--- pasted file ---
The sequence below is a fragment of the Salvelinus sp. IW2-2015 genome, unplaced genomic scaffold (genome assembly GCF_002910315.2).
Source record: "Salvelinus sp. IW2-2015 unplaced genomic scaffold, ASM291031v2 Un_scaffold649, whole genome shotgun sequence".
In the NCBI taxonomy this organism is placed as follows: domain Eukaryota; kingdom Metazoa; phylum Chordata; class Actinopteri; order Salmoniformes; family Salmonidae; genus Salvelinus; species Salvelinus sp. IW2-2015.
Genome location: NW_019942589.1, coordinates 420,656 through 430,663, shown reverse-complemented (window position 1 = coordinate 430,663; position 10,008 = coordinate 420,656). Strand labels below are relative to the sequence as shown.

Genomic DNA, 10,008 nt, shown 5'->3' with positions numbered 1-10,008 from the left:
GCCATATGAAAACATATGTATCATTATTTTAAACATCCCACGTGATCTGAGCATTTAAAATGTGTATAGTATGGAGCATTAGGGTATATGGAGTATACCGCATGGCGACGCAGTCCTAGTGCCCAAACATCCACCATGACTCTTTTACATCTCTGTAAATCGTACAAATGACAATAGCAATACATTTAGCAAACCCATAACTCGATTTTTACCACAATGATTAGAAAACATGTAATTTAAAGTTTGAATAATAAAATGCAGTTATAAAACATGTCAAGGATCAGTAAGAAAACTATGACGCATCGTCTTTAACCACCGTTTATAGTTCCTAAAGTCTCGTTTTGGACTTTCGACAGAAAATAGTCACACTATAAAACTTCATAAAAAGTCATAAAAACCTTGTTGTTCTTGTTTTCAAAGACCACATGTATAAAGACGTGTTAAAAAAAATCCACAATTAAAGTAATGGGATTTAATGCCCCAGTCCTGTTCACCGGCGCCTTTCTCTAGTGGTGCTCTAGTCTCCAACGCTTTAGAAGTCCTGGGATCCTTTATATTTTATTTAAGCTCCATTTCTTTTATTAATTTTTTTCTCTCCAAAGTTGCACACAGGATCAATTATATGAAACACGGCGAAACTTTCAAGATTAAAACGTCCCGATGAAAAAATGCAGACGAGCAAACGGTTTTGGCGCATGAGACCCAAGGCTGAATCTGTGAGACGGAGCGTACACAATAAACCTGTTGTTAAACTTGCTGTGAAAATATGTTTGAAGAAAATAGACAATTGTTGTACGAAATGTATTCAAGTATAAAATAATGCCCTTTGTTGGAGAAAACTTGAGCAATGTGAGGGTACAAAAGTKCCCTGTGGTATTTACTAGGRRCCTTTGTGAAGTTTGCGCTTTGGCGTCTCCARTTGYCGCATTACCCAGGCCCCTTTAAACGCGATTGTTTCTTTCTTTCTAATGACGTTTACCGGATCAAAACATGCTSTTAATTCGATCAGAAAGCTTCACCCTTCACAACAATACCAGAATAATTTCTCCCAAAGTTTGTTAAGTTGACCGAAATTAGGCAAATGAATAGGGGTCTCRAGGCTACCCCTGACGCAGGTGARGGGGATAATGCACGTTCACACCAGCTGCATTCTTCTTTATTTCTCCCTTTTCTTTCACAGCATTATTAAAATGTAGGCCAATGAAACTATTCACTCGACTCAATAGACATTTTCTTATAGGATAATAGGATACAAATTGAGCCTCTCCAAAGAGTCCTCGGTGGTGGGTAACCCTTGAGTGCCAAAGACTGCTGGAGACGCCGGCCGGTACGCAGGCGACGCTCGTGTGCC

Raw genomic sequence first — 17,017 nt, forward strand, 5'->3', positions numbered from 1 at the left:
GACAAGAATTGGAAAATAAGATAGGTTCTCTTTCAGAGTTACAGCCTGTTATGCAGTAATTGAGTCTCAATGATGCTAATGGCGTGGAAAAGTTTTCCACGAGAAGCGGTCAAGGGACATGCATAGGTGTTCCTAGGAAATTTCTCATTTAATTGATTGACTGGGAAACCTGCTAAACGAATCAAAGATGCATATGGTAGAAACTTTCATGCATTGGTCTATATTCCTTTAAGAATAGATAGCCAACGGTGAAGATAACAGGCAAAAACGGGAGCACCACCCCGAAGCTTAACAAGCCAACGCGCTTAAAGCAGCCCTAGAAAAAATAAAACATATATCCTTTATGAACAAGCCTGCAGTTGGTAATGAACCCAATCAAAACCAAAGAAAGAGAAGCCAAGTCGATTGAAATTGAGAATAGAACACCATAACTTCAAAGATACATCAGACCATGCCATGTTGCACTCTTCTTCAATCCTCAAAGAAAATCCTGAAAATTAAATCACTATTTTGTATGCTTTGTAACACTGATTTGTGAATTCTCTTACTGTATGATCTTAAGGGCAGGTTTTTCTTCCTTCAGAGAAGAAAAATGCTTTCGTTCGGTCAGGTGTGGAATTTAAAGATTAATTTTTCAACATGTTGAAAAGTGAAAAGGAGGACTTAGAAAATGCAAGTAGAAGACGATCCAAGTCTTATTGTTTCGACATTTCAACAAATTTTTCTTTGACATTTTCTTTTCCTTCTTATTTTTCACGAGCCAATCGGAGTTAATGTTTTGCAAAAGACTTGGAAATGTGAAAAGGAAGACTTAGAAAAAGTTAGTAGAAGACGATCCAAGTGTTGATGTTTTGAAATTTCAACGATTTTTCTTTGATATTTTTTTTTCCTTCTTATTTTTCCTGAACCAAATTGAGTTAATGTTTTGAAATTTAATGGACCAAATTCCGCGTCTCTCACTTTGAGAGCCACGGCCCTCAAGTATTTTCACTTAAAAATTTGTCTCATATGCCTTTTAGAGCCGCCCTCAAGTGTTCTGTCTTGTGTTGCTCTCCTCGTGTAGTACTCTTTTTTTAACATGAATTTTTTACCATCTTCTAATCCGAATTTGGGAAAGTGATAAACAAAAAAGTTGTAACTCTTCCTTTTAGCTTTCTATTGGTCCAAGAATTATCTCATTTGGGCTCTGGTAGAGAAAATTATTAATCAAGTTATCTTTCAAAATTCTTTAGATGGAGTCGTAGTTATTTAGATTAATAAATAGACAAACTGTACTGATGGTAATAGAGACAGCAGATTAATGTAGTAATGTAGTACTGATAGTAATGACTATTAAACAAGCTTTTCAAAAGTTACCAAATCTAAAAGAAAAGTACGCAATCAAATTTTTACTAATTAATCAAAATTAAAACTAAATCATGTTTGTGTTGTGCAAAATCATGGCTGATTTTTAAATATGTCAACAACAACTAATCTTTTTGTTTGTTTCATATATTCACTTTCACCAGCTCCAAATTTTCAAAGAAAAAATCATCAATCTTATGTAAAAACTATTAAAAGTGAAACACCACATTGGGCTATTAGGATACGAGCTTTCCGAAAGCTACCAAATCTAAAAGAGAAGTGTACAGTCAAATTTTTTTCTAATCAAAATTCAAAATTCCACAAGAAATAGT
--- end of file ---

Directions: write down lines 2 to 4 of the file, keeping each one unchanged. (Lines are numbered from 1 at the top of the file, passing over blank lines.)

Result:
Source record: "Salvelinus sp. IW2-2015 unplaced genomic scaffold, ASM291031v2 Un_scaffold649, whole genome shotgun sequence".
In the NCBI taxonomy this organism is placed as follows: domain Eukaryota; kingdom Metazoa; phylum Chordata; class Actinopteri; order Salmoniformes; family Salmonidae; genus Salvelinus; species Salvelinus sp. IW2-2015.
Genome location: NW_019942589.1, coordinates 420,656 through 430,663, shown reverse-complemented (window position 1 = coordinate 430,663; position 10,008 = coordinate 420,656). Strand labels below are relative to the sequence as shown.